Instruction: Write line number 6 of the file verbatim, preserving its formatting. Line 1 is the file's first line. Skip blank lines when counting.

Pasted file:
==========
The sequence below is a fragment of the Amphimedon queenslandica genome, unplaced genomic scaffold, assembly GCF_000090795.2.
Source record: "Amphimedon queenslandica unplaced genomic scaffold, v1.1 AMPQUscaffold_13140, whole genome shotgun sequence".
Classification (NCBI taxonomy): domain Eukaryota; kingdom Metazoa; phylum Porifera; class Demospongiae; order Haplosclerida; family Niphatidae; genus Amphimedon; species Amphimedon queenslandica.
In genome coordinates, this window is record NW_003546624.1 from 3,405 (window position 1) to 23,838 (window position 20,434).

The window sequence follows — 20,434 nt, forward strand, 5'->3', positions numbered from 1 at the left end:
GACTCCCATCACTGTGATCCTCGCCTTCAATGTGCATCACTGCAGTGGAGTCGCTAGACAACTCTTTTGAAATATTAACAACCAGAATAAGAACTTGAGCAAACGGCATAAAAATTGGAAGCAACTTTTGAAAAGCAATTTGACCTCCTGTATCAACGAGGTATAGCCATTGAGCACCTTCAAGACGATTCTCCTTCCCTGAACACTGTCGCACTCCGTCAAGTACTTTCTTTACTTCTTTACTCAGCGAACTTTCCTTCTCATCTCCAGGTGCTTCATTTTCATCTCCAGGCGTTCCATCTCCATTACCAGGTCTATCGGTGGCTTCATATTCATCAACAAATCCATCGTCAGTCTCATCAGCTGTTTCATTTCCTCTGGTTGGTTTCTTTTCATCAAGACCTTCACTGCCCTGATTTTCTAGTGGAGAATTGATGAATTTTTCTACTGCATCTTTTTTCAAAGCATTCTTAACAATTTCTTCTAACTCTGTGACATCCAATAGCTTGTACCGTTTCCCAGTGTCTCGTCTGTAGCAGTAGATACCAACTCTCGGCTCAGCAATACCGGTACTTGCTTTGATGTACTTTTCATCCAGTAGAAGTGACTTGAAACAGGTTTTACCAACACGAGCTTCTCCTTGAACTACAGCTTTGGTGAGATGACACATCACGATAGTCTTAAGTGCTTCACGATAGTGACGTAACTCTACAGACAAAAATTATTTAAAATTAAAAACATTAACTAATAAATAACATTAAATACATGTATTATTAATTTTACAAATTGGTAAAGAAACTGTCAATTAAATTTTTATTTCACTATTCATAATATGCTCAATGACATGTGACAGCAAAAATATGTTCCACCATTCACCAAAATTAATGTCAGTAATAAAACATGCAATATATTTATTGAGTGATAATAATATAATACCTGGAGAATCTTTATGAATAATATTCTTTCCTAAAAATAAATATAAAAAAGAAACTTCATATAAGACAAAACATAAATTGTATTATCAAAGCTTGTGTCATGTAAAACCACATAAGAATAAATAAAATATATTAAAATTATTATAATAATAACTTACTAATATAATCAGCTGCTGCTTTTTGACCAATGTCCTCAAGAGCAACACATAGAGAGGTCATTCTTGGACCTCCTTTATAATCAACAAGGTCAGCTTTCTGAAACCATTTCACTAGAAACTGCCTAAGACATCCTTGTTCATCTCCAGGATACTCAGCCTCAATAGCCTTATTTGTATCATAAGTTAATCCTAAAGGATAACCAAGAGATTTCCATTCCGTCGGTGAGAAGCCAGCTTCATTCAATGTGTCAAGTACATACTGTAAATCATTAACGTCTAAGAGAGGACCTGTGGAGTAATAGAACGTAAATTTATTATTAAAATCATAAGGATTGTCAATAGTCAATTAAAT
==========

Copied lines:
GACTCCCATCACTGTGATCCTCGCCTTCAATGTGCATCACTGCAGTGGAGTCGCTAGACAACTCTTTTGAAATATTAACAACCAGAATAAGAACTTGAGCAAACGGCATAAAAATTGGAAGCAACTTTTGAAAAGCAATTTGACCTCCTGTATCAACGAGGTATAGCCATTGAGCACCTTCAAGACGATTCTCCTTCCCTGAACACTGTCGCACTCCGTCAAGTACTTTCTTTACTTCTTTACTCAGCGAACTTTCCTTCTCATCTCCAGGTGCTTCATTTTCATCTCCAGGCGTTCCATCTCCATTACCAGGTCTATCGGTGGCTTCATATTCATCAACAAATCCATCGTCAGTCTCATCAGCTGTTTCATTTCCTCTGGTTGGTTTCTTTTCATCAAGACCTTCACTGCCCTGATTTTCTAGTGGAGAATTGATGAATTTTTCTACTGCATCTTTTTTCAAAGCATTCTTAACAATTTCTTCTAACTCTGTGACATCCAATAGCTTGTACCGTTTCCCAGTGTCTCGTCTGTAGCAGTAGATACCAACTCTCGGCTCAGCAATACCGGTACTTGCTTTGATGTACTTTTCATCCAGTAGAAGTGACTTGAAACAGGTTTTACCAACACGAGCTTCTCCTTGAACTACAGCTTTGGTGAGATGACACATCACGATAGTCTTAAGTGCTTCACGATAGTGACGTAACTCTACAGACAAAAATTATTTAAAATTAAAAACATTAACTAATAAATAACATTAAATACATGTATTATTAATTTTACAAATTGGTAAAGAAACTGTCAATTAAATTTTTATTTCACTATTCATAATATGCTCAATGACATGTGACAGCAAAAATATGTTCCACCATTCACCAAAATTAATGTCAGTAATAAAACATGCAATATATTTATTGAGTGATAATAATATAATACCTGGAGAATCTTTATGAATAATATTCTTTCCTAAAAATAAATATAAAAAAGAAACTTCATATAAGACAAAACATAAATTGTATTATCAAAGCTTGTGTCATGTAAAACCACATAAGAATAAATAAAATATATTAAAATTATTATAATAATAACTTACTAATATAATCAGCTGCTGCTTTTTGACCAATGTCCTCAAGAGCAACACATAGAGAGGTCATTCTTGGACCTCCTTTATAATCAACAAGGTCAGCTTTCTGAAACCATTTCACTAGAAACTGCCTAAGACATCCTTGTTCATCTCCAGGATACTCAGCCTCAATAGCCTTATTTGTATCATAAGTTAATCCTAAAGGATAACCAAGAGATTTCCATTCCGTCGGTGAGAAGCCAGCTTCATTCAATGTGTCAAGTACATACTGTAAATCATTAACGTCTAAGAGAGGACCTGTGGAGTAATAGAACGTAAATTTATTATTAAAATCATAAGGATTGTCAATAGTCAATTAAAT